Handling of individual employee data has to be in line with respective laws (e.g. EU Directive 95/46EC on the protection of individuals with regard to the processing of personal data and on the free movement of such data), national Data Protection provisions (e.g. German Federal Data Protection Act / Bundesdatenschutzgesetz) as well as the respective laws on employee representations.
Everyone working with employee data is required to comply with internal and external data protection regulations.
2.1.3. Diversity and Inclusion
In line with its Code of Business Conduct & Ethics Deutsche Bank is committed to treating everyone with dignity and respect regardless of position or circumstance.
Deutsche Bank is committed to providing equal employment and advancement opportunities for all individuals without distinction or discrimination based upon an individual’s e.g. marital status, civil partnership status, sex (including pregnancy), age, religion, belief, race, nationality and ethnic or national, colour, sexual orientation or disability.
All employees are measured on the basis of their performance and they receive honest and fair feedback. False and malicious statements cannot be accepted.
2.1.4. Adequate Compensation
Deutsche Bank maintains a commitment to offering an adequate compensation package aligned to sustained firm-wide profitability and, at the same time, attracting and retaining the best talent.
Total Compensation at Deutsche Bank is generally made up of fixed pay and variable incentive compensation linked to a combination of Deutsche Bank, divisional and individual performance, adjusted for risk-related outcomes.
Incentive compensation is inter alia values-oriented and dependent upon adherence to our values, Leadership Standards, and the established Code of Business Conduct & Ethics.
2.1.5. Freedom of association and collective bargaining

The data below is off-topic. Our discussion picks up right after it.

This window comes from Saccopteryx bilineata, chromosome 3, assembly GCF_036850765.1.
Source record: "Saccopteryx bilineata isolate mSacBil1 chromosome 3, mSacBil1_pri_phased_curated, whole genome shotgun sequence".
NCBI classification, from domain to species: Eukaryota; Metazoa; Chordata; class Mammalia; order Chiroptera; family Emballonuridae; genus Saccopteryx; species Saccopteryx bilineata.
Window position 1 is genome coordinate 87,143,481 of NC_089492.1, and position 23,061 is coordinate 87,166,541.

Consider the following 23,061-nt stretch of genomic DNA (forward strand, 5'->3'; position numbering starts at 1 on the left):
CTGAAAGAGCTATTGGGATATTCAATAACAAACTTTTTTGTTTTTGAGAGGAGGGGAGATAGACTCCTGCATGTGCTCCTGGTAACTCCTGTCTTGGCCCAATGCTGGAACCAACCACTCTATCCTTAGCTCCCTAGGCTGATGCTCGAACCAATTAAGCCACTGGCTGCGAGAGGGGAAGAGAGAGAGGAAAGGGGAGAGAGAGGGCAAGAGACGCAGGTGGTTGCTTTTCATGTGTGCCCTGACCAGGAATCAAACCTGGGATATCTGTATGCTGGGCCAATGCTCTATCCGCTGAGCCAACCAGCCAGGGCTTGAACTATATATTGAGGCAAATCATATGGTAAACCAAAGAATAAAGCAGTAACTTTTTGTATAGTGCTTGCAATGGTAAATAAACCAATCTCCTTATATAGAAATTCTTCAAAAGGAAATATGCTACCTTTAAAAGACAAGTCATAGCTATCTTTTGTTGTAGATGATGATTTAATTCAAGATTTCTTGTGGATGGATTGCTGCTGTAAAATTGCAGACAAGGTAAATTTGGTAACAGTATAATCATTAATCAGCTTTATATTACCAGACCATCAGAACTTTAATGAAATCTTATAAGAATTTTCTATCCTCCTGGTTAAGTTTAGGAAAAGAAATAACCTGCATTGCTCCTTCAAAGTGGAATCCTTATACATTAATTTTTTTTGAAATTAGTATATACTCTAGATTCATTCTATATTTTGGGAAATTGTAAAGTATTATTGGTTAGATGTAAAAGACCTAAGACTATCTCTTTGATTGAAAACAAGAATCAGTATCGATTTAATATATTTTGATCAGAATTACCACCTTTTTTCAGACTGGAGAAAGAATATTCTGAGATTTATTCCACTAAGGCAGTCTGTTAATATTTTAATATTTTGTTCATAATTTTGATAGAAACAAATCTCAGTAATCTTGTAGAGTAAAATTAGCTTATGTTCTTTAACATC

Deutsche Bank complies with all applicable laws, rules and regulations of the countries in which we operate. This includes sovereign state legislation on collective agreements, bargaining and freedom of association.
In countries where internationally recognised standards may not be fully implemented Deutsche Bank aims to seek ways to honour the principles of internationally recognised human rights.
Together with employee representatives, we seek solutions that best align the interests of the employees possibly affected by labour-law measures and of Deutsche Bank. This includes adhering to all local statutory and regulatory requirements.
We maintain a constructive dialogue with all our employee representatives and trade unions and interact in partnership and in a spirit of trust.
2.1.6. Forced labour and Child labour
Deutsche Bank does not use child labour or forced labour in its own business practices.

2.2. Clients
Our corporate clients operate in all sectors of the economy, including sectors where the risk of negative human rights impacts can be high. In this context we seek to understand the ES (environmental and social) risks associated with an industry, client or transaction just as we do for traditional financial risks.
In order to identify, prevent and mitigate adverse human rights impacts, we have integrated human rights considerations (e.g. land, labour, child rights, health and safety of workers and communities, the rights of indigenous people etc.) in the ES due diligence process. ES due diligence is required by our ES Risk Framework which is integral to Deutsche Bank’s Global Reputational Risk Framework. The ES Risk Framework has global applicability.
While conducting human rights related due diligence, where appropriate, we account for internationally recognised best practices and standards such as the eight performance standards of the International Financial Corporation (IFC) and the World Bank Group / IFC Environmental Health and Safety Standards or Voluntary Principles on Securities and Human Rights especially relevant for the extractive industries.
Our specific industry sector guidelines contain further guidance on how we evaluate and assess clients’ and transactions’ risks and performance with regard to human rights.